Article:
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Lesson 4. Object-Oriented Programming

Visual Basic 2008 is very much similar to Visual Basic 6 in terms of syntaxes and program structure, but their underlying concepts are very different. The main difference is that VB2008 is an object-oriented Programming Language under the .NET framework. Although VB6 may have some OOP capabilities, it is not an object-oriented programming language.

Visual Basic 6 is not an object-oriented programming language because it does not have inheritance capabilities. On the other hand, VB2008 is an Object Oriented Programming Language, just like other OOP such as C++ and Java. It is different from VB6 because it focuses more on the data itself while VB6 focuses more on the actions. VB6 is known as a procedural or functional programming language. Some other procedural programming languages are C, Pascal, and Fortran.

An object-oriented programming language has three core technologies namely

  1. Encapsulation
  2. Inheritance
  3. Polymorphism

The three concepts of OOP are explained below:

4.1 Encapsulation

Encapsulation refers to the creation of self-contained modules that bind processing functions to the data. These user-defined data types are called classes. Each class contains data as well as a set of methods which manipulate the data. The data components of a class are called instance variables and one instance of a class is an object. For example, in a library system, a class could be a member, and John and Sharon could be two instances (two objects) of the library class.

4.2 Inheritance

In object-oriented programming, classes are created according to their hierarchies, and inheritance allows the structure and methods in one class to be passed down the hierarchy to another class. That means less programming is required when adding functions to complex systems, therefore save time and effort. If we add a step at the bottom of a hierarchy, we only need to add the processing and data associated with that unique step. Everything else about that step is inherited. The ability to reuse existing objects is a major advantage of object-oriented programming.

4.3 Polymorphism

Object-oriented programming allows procedures about objects to be created whose exact type is not known until runtime. For example, a screen cursor may change its shape from an arrow to a line depending on the program mode. The routine to move the cursor on the screen in response to mouse movement would be written for "cursor," and polymorphism allows that cursor to take on whatever shape is required at runtime. It also allows new shapes to be easily integrated.

4.4 Class

Visual Basic 2008 allows users to write programs that break down into modules. These modules represent the real-world objects known as classes or types. An object can be created out of a class known as an instance of the class. A class can also comprise subclass. For example, the apple tree is a subclass of the plant class and the apple in your backyard is an instance of the apple tree class. Another example is student class is a subclass of the human class while your son John is an instance of the student class.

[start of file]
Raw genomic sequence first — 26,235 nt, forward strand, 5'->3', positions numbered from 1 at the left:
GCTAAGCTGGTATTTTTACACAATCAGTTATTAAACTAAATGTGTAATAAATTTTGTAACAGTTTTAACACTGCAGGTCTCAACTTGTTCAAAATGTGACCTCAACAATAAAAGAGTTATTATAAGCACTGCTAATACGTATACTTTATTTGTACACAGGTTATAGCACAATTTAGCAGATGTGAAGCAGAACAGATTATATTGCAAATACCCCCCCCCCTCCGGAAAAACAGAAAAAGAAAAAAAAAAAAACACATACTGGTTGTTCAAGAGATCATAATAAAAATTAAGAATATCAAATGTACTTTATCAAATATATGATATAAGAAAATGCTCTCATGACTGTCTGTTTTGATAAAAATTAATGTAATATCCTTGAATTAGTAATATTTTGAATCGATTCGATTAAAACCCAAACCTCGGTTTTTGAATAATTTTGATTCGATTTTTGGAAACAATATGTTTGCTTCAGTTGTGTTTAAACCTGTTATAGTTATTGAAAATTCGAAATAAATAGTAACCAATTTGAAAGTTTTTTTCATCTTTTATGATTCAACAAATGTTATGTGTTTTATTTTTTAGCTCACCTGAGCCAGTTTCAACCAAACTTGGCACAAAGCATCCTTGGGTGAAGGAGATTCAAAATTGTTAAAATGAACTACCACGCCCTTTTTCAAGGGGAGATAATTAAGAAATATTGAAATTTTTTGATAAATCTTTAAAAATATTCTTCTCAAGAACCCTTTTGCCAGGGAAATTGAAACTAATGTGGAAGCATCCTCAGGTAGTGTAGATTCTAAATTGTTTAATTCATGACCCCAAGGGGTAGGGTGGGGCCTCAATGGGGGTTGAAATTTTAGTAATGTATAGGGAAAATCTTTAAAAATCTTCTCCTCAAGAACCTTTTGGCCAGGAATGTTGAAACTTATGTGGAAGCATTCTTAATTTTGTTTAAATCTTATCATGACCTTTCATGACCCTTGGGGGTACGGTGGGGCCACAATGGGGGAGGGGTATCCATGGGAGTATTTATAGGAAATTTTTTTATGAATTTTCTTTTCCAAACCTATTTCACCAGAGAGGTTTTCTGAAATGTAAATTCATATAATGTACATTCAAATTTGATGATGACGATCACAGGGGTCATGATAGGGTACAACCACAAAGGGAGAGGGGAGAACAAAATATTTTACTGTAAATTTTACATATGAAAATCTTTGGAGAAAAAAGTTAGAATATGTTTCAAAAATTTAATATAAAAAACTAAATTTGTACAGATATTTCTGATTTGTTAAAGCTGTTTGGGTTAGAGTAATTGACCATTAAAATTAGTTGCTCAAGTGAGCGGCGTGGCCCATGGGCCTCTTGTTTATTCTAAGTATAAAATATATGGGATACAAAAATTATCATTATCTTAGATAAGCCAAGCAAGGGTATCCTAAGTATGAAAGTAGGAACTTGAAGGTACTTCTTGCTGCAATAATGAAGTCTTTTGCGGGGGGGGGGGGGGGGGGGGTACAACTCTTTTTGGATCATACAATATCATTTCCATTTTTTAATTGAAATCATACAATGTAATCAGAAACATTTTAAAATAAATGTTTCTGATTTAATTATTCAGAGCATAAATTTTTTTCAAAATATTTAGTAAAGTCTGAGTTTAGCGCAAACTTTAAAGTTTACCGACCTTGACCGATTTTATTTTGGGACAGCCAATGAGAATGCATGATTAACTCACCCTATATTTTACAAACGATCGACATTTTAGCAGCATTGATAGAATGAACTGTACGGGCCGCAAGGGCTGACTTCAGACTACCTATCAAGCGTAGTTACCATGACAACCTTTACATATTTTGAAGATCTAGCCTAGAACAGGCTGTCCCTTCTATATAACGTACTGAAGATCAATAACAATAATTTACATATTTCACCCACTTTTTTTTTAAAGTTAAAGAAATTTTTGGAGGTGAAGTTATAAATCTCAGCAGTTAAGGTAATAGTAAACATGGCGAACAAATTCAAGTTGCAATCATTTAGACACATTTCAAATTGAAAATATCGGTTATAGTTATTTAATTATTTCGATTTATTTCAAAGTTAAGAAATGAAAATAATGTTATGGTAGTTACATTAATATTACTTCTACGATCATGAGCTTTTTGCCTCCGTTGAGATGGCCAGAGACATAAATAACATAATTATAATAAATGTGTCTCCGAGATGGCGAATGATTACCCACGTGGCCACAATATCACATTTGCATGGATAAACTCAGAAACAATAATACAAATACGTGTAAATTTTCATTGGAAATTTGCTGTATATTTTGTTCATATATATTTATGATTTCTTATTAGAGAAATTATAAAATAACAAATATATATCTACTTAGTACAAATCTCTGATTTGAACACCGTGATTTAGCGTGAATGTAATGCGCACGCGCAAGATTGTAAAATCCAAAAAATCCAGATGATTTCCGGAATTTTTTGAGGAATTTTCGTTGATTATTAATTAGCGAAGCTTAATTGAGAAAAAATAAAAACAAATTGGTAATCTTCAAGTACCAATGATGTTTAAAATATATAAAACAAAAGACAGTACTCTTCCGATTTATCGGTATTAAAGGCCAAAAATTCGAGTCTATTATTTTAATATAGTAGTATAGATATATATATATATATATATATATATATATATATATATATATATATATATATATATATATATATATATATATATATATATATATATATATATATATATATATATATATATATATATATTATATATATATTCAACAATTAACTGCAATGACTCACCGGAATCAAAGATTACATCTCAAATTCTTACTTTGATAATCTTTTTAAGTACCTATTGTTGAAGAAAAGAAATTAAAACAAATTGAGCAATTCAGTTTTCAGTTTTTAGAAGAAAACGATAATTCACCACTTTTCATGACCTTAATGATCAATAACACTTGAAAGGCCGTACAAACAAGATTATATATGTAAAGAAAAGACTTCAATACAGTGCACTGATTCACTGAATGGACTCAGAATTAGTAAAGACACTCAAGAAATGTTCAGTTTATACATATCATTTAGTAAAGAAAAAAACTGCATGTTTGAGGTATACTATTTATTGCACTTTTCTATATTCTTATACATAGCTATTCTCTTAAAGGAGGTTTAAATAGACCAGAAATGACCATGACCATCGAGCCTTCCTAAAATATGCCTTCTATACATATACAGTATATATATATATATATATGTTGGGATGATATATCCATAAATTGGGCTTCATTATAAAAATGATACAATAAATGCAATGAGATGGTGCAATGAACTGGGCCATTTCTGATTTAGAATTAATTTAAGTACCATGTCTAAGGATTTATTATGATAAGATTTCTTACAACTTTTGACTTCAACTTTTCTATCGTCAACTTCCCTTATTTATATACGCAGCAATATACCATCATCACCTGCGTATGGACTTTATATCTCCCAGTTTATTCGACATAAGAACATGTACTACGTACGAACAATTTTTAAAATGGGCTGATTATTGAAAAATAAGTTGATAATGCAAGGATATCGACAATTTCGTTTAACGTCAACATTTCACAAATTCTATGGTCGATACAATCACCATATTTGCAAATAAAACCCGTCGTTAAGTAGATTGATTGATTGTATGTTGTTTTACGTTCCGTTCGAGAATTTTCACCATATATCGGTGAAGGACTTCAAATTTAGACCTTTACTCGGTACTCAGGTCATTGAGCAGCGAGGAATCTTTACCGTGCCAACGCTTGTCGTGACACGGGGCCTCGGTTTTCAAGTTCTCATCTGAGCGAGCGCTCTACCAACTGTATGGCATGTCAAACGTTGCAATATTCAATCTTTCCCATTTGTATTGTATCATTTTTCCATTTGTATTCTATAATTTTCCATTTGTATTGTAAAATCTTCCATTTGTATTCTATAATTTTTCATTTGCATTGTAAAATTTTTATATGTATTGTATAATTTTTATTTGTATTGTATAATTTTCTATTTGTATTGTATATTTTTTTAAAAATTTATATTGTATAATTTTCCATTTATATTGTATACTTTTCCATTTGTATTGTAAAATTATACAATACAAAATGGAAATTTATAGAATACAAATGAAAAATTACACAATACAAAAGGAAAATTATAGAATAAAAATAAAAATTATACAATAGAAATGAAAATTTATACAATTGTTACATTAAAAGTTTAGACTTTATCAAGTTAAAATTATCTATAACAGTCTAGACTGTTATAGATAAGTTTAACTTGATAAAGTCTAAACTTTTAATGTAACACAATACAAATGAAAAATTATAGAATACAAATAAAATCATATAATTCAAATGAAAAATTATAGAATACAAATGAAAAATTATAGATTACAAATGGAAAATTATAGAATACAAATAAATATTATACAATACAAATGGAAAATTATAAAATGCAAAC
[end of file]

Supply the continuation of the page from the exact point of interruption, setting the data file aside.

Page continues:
A class consists of data members as well as methods. In VB2008, the program structure to define a Human class can be written as follows:

Public Class Human
 'Data Members
Private Name As String
Private Birthdate As String
Private Gender As String
Private Age As Integer
 Overridable Sub ShowInfo( )
End Sub
End Class

Let's look at one example of how to create a class. The following example shows you how to create a class that can calculate your BMI (Body Mass Index). To create a class, start VB2008 as usual and choose Windows Applications. In the VB2008 IDE, click on Project on the menu bar and select Add Class, the Add New Item dialog appears, as shown in the Figure 4.1 below:

Figure 4.1

The default class Class1.vb will appear as a new tab in a code window. Rename the class as MyClass.vb. Rename the form as MyFirstClass.vb.

Now, in the MyClass.vb window, enter the follow code

Public Function BMI(ByVal height As Single, ByVal weight As Single)
 BMI = Format((weight) / (height ^ 2), "0.00")
End Function

Now you have created a class (an object) called MyClass with a method known as BMI. In order to use the BMI class,  insert a button into the form and click on the button to enter the following code:

Private Sub BtnCalBmi_Click(ByVal sender As System.Object, ByVal e As System.EventArgs) Handles BtnCalBmi.Click 
Dim MyObject As Object
Dim h, w As Single 
 MyObject = New MyClass1() 
 h = InputBox("What is your height in meter") 
 w = InputBox("What is your weight in kg")
 MessageBox.Show(MyObject.BMI(h, w))
End Sub

When you run this program and click the button, the user can enter his or her height and weight subsequently into two input boxes and the value of BMI will be shown in a pop-up message box.

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